Some diplomats frame Sunday's elections as a vote for a president who may push Prime Minister Nikola Gruevski for a name resolution versus a nationalist who would not. Right now, it appears that VMRO's George Ivanov, an architect of the Alexander discourse, is set to win big. The opposition is in disarray, and Macedonia could end up with a one-party state.

"The entire nationalism hysteria, which only few question as most media get huge sums of money through government advertising, serves not only as a distraction from serious problems ... but has created an atmosphere that makes compromise difficult. It reminds me a bit of the madness of Serbia in the '90s, though not on the same scale, when Serbs spoke of themselves as 'the heavenly people,' " says Ana Petruseva, managing editor of Balkan Insight, in Skopje.

Indee, Macedonia's bold claim to be the taproot of Western civilization is daily media fare.

Last summer, the government flew in members of Pakistan's Hunza tribe, considered lost descendants of Alexander, to tour the country. Startled and pleased Hunza were greeted at Alexander airport with flowers and treated like long lost cousins as they disported across the nation, cameras in tow.

Even "God" has gotten involved. A nine-minute TV ad starts with a petition from Macedonia to the heavens: "Our neighbors distributed thousands of books across the world, containing false history and portraying a wrong picture about Macedonia. ... Only you know our pain." The Almighty then responds: "From you, Macedonians, descendants of Macedon, I conceived the white race. All that stretches to the seas off Japan is conceived from your genes."

Sinisa-Jakov Marusic, a columnist for Balkan Insight, cheekily observed, "So there you have it! What better proof than God himself?"

Beyond theatrics, the new program deeply troubles many scholars and intellectuals here – who are being sidelined – for its promulgation of myth as truth. The new taxpayer-funded Alexander ideology has no serious texts.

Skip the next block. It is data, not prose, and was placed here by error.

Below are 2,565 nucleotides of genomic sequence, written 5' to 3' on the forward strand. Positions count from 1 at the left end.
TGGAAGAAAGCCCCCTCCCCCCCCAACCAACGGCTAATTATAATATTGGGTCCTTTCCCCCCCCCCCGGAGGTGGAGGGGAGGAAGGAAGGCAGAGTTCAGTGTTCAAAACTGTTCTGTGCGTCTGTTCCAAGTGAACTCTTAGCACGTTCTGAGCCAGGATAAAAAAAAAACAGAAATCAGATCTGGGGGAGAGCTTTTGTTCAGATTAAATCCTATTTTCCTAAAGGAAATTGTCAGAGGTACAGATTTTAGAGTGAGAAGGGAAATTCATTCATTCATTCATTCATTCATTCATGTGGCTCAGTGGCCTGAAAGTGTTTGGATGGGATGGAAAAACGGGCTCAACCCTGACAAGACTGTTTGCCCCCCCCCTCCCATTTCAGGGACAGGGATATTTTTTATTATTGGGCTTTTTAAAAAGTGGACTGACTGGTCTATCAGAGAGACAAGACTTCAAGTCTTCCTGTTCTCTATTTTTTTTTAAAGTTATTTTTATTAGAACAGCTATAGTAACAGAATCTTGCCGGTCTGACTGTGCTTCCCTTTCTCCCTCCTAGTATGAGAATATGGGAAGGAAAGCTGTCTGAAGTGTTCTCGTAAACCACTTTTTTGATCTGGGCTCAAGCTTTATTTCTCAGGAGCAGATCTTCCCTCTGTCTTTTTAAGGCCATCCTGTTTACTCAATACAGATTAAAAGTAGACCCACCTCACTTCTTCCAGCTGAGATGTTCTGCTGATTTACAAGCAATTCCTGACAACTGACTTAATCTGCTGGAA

Unlike Serbia's Kosovo story, based on centuries of poetry and legend, the Macedonian ideology is being both invented and presented at the same time. There is no outside scholarly consensus, no textual tradition; the result is a kind of history-free history. The top-down, debate-free imposition of the new history is itself seen as illiberal and authoritarian.

The new program deeply troubles many scholars here. "What is the content of 'Alexanderization?'" asks Irena Stefoska, a Byzantine scholar at the Institute of National History here. "Who knows? It is a new reading of history completely different from the previous, not done from an academic point of view, but from a purely political view."

Alexander is considered one of the greatest military leaders of all time. Born in the Greek city of Pella in 356 BC, his conquests extended to most of his known world by the time of his death at age 32. He opened up Greek civilization from the Mediterranean to India, and is regarded as the first to link Europe, Asia, and Africa.

"Alexander was the captain general of all the Hellenes. He spoke Greek. He went to war on behalf of the Hellenes. No one in the ancient, medieval, or modern world has disputed this," says Michael Wood, a historian and British filmmaker who has produced a work on Alexander and has another in the making.

"The Macedonian state claim has no basis in history; it is a state-sponsored myth. I tell my Macedonian and Greek friends to ignore it," Mr. Wood adds.

State archaeologists in Skopje and Athens, however, are busy unearthing ancient Hellenic artifacts, which are then presented as evidence of Alexander heritage. Advocates of this new history leap from the present day to ancient times, ignoring Ottoman, Slavonian, and Byzantine periods when the Balkan peoples migrated and mingled.

"The problem is that no one today can be the direct descendants of ancient civilizations," says Ms. Stefoska. "Macedonians are Slavs. Our Slavonic heritage is accepted by historians."

Several years ago, VMRO officials claimed that Macedonia's majority population had an ethnic Bulgarian or Slavic origin.

A chief fear here is a scenario of partition – of north Kosovo Serbs in the Mitrovica area joining Serbia proper, which could push Macedonian and Kosovar Albanians into a union, breaking up Macedonia.

So far, ethnic Albanians here have been patient over the Macedonia-Greece dispute. Albanian parties are in the ruling coalition. Yet the patience may not be unlimited, senior diplomats say.

Artan Grubi, head of an Albanian civil society organization, says, "Most Albanians will tell you they have nothing against building a Macedonian identity. But they don't want to suffer because of it. At the moment, the policies of this government are moving us further from Europe."

http://www.csmonitor.com/2009/0321/p01s01-wogn.html

@ Anonymous
spare us your copy paste propaganda. you are a bloody idiot.

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February 27 2010: